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Absolutely Flat, Tight Show Quilts

Absolutely Flat, Tight Show Quilts

Old 06-29-2020, 06:52 AM
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Default Absolutely Flat, Tight Show Quilts

I'm relatively new to quilting and amazed at how the quilts that make it to a show all lay perfectly flat- there are no waves in the fabric at all! I have basted a quilt with 505 spray, very carefully I might add, and it has slight waves on top before I have even done any quilting at all!

I love the way the no waves/no puckers/tight quilt tops show off the actual quilt stitches so well. While I don't yet aspire to this level of quilting, I ..like to improve my quilts by "heading in the right direction".

I have starched the quilt top before even spray basting, and ironed again right after basting to set the adhesive spray. I also add pins to the basted top. And, of course, stretched and ironed the top after quilting was finished. I realize that heavily quilted quilts will show fewer waves, but I have seen many pictures of quilts that are not heavily quilted that seem to have no waves, either.

Any tips on removing/eliminating "waves" would be greatly appreciated!

Last edited by QuiltnNan; 06-29-2020 at 10:15 AM. Reason: shouting/all caps
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Old 06-29-2020, 06:59 AM
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One way some national prize winners have super flat quilts is to fuse a feather light interfacing to the back of the quilt top and backing before quilting. I have chatted with many top prize winners at quilt shows and all of them have their own 'make it work' fudge factors that will never be taught in a class.

Last edited by Onebyone; 06-29-2020 at 07:02 AM.
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Old 06-29-2020, 07:03 AM
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Sometimes I wonder if too much handling can cause stretching of the fabric.

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Old 06-29-2020, 07:12 AM
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It's the nature of fabric to stretch, and it stretches most around the edges. To prevent it, you can interface the backing as Onebyone suggested, and run a row of stitching around the edges to ease the fabric back into shape. Some art quilters add a layer of felt to keep their quilts hanging straight. I cut my outer border wider than necessary because I longarm, but also because then I can cut off the stretchiest part.
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Old 06-29-2020, 07:17 AM
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Most show quilts are “blocked” for that flat look.
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Old 06-29-2020, 08:58 AM
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A flat squared quilt starts in the beginning. I starch the fabric before cutting. I know where my 1/4" is. When I'm finished with a top, if it is 76" across the top, it is 76" across the middle, 76" across the bottom.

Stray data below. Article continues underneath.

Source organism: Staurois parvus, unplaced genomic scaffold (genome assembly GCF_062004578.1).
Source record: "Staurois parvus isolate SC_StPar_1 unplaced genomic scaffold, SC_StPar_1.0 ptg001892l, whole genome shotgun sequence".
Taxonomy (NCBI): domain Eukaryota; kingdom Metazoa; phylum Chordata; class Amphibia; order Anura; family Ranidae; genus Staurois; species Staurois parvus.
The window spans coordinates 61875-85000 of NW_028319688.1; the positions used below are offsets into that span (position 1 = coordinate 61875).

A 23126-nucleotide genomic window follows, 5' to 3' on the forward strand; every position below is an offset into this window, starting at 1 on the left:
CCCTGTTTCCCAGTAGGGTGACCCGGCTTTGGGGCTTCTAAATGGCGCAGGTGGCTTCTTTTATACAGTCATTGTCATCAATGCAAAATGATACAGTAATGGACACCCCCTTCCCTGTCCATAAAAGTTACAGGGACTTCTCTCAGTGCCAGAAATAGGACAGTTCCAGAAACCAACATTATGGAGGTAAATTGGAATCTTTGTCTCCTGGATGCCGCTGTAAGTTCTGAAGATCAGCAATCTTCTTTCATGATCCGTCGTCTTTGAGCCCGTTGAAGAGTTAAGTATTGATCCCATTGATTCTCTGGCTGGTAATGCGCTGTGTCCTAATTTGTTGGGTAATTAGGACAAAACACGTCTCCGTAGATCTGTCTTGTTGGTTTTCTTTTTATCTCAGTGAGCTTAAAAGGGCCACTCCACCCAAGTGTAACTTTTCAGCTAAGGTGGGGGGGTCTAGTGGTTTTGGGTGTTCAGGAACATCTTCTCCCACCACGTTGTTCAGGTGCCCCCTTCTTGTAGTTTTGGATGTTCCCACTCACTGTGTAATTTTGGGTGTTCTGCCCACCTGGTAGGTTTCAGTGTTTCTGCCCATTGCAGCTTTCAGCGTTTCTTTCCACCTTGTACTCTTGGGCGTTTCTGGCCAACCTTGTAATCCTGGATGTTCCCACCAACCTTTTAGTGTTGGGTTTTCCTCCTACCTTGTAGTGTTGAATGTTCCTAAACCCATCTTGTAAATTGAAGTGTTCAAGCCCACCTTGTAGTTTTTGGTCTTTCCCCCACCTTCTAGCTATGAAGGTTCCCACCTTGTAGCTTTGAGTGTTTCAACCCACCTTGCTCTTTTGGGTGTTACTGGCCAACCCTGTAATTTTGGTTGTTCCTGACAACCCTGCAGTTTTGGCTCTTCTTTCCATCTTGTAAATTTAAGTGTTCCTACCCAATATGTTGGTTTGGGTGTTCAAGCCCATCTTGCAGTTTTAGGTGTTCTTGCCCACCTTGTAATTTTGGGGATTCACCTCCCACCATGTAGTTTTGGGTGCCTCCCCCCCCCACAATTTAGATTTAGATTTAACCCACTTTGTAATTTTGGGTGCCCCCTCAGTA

But blocking the quilt when finished is a good way to flatten them.

I've seen some very wavy borders in big shows too though, quilting is a learning process and I've honed my skills starting with admiring what others have done. Just finishing a quilt is progress! and I love seeing all levels of skill in shows. And honest, the only quilt police that exist are in our own head, don't measure yourself against others.

There are specific guidelines/point system quilt judges follow, here are a few.
some of the “measurable” criteria judges use to evaluate quilts in competition:

Are blocks square? Is the quilt square?
Are points in the piecing chopped off? Do the intersections line up?
Are borders straight?
Does the quilt edge wave or ripple?
Are piecing threads showing?
Do seams shadow through light fabric?
Are quilting lines straight?
If gridwork is used, is it parallel and straight?
Are curved stitching lines (or applique edges) smooth?
Can you see any starts and stops?
Can you feel any knots on the quilt back?
Is the tension generally balanced?
Is the stitch length consistent?
Is the quilting density balanced through the entire quilt design?
Is back-tracking done well?
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Old 06-29-2020, 11:32 AM
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After looking at all those questions KalamaQuilts, I now know for sure that none of my quilts will ever be quilt show eligible! lol Good thing I do this crazy thing called quilting for fun.
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Old 06-29-2020, 11:32 AM
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i never cut my borders across the width of the fabric.
i always cut up the warp - even if it means i have to piece the border strips.

if you cut on the warp, your strips won't [warp.]
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Old 06-29-2020, 03:53 PM
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Too many details for me. I never plan to enter any of my quilts in a show.

I make my quilts to be used. Most of them I donate, give away or keep for my own use.

I do the best I can do and get them done.
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Old 06-29-2020, 04:05 PM
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For a "simple" quilt - I would think it would take about as long for an experienced quilter to "do it well" as to "do it so-so."

And about the same amount of fabric and other supplies to "do it well" or "do it so-so."

Note: I said experienced.

But - your quilts, your standards.
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